As a middle-aged, middle class white guy, my thoughts on race in America are not exactly in great demand. So I wanted to speak this week with someone whose perspective was far more direct and visceral.
Faith Duggan—a native New Yorker and 19-year-old rising sophomore at Clark University in Massachusetts—is two things I decidedly am not:
Young and Black.
I’ve known Faith and her sister Isabella since birth. For our conversation, Faith was joined by her mother, my friend Odette Duggan, who is field support liaison for the New York City Department of Education, with a background in pluralism, diversity, and education management, and has been one of my wife Ferne’s closest friends since college.
The Duggan family touches on numerous, complex aspects of race in America. Odette was raised by a single mother who came from the Dominican Republic in the early Sixties. Her mother, Diana Cabrera, was a medical technician at Mount Sinai Hospital and worked tirelessly to send her to Nightingale-Bamford School, one of Manhattan’s most elite all-girls private schools, where Odette was one of only three Black students in her class. She graduated in 1983 and went on to USC (which she will tell you is another bastion of whiteness), graduating in 1987, and subsequently earned her masters degree from Hunter College.
Both of Odette’s daughters followed her to Nightingale, where they were the school’s first legacies of color. But the deep-seated white privilege of an Upper East Side private school has barely budged in the intervening years, or even now, as the country is roiled by a reckoning with 400 years of institutionalized racial oppression.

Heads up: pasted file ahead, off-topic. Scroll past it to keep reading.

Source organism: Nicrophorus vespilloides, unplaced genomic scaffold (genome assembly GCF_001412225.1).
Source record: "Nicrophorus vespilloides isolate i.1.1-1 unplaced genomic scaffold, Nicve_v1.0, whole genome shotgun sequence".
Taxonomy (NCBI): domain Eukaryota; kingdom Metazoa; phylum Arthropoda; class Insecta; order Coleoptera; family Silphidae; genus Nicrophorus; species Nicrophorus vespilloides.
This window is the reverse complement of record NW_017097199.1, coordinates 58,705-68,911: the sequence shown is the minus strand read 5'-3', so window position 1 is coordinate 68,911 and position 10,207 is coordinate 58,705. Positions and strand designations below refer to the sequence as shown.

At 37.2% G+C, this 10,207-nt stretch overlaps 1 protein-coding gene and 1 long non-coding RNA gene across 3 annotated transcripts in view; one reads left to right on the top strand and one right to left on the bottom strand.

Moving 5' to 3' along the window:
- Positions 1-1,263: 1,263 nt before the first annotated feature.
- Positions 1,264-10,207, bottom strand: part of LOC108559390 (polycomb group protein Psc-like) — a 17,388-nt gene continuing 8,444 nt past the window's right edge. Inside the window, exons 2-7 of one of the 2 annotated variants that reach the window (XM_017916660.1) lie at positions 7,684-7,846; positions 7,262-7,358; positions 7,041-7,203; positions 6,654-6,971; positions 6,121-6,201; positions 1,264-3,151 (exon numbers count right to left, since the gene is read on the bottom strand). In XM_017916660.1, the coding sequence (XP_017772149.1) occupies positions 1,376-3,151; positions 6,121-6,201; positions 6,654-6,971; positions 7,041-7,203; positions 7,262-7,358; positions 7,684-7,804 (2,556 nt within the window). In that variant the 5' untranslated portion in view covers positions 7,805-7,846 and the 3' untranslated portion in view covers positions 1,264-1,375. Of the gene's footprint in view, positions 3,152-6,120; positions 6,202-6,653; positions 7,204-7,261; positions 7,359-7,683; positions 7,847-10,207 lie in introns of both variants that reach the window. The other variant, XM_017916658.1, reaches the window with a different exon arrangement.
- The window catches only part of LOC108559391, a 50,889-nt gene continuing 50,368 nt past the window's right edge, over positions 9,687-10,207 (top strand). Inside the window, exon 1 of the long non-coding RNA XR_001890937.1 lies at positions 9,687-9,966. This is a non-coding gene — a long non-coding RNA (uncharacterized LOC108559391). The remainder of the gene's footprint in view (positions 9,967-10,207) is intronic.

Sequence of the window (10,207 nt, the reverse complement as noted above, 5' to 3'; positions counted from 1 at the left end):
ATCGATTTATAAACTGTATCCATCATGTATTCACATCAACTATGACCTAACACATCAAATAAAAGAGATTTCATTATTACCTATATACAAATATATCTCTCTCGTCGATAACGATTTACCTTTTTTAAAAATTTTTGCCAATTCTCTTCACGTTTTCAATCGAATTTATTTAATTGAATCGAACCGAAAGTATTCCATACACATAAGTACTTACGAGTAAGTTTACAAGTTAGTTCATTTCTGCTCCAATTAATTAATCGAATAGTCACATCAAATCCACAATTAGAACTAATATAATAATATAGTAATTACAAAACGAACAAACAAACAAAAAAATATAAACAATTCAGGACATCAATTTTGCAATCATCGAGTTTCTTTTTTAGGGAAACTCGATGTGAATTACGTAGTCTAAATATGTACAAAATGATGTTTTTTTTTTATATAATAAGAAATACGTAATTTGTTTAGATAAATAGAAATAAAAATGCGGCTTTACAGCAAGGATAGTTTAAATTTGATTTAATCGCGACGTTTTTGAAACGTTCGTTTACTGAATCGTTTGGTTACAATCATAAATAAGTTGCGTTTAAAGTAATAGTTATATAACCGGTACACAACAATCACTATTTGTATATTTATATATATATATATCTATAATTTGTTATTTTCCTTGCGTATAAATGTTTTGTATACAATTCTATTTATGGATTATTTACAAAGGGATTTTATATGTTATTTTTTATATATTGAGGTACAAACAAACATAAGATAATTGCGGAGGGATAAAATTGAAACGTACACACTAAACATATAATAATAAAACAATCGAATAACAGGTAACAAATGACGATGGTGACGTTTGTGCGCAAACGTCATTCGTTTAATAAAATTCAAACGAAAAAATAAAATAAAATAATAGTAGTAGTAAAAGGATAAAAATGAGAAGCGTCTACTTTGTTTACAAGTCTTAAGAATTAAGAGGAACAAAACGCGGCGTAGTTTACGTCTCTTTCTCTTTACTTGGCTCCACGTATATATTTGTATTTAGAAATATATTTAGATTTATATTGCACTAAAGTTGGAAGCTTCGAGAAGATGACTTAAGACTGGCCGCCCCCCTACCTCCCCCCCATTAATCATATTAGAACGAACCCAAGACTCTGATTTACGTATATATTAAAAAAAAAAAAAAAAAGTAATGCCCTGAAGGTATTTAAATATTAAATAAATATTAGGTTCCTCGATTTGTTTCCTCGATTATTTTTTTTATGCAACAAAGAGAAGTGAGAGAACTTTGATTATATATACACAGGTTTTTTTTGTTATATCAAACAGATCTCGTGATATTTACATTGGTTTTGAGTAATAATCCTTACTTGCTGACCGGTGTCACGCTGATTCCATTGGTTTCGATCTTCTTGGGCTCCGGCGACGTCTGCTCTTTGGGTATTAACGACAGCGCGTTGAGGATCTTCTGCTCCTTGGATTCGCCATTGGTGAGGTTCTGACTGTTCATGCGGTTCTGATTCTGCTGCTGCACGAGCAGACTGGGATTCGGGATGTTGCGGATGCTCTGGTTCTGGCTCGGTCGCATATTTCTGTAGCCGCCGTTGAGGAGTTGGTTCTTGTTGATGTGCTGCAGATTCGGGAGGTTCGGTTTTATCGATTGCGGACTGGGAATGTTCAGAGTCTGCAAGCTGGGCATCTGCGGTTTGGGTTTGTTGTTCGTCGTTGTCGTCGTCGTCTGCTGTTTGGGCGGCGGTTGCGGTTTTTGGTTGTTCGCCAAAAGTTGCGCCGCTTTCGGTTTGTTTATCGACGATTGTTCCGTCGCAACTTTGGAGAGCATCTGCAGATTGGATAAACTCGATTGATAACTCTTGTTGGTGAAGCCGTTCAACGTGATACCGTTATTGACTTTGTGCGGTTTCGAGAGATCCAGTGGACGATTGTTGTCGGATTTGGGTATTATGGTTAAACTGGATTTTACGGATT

We spoke by Zoom about that legacy, the current Uprising, George Floyd, Amy Cooper, and the complexity of race in the USA. It was an apropos conversation for a week that saw the President of the United States approvingly retweet a video of two of his supporters shouting “White Power!” while riding in a golf cart past anti-racist protestors.
AMYS AND KARENS AND GEORGES
THE KING’S NECKTIE: Let’s just start with something specific, Faith. Where you surprised by the public reaction to George Floyd’s murder?
FAITH: I wasn’t expecting anything different because Eric Garner got killed in 2014, when I was 13 years old, and now six years later I’m 19 and nothing’s really changed. So I wasn’t expecting much. It seems like over the course of history, even when things do change, nothing’s really going to change.
The reaction is bigger because of social media. We’re all stuck inside with covid, everyone is at home and everyone saw it. You have nothing to do but watch the news and stare at your phone, so everyone had time to read the paper and see every article about it, and they’re like, “Oh shit, I’m not immune to this.”
TKN: It’s super ironic that on the same day as George Floyd’s murder there was the Amy Cooper incident. As a New Yorker, what was your reaction to that?
FAITH: I didn’t understand her motives, but just as a human being, I was like, use some common sense. He’s recording you. He’s a birdwatcher, and you’re going to call the police on him for being too black? You’re calling the cops and reporting a crime that did not occur, which is an illegal offense on its own? For me, that was more like an indictment of her as a stupid person rather than as a white person.
ODETTE: I completely disagree. I think that’s a perfect example of ageism. (re Faith) She doesn’t have the depth of knowledge to see the maliciousness and to know that that woman knew full well that even though he was this guy from Harvard, she could still make it sound like he was threatening. Every time I talk to people, I tell them, “I can’t have this conversation about race until you realize that George Floyd and Amy Cooper are married.”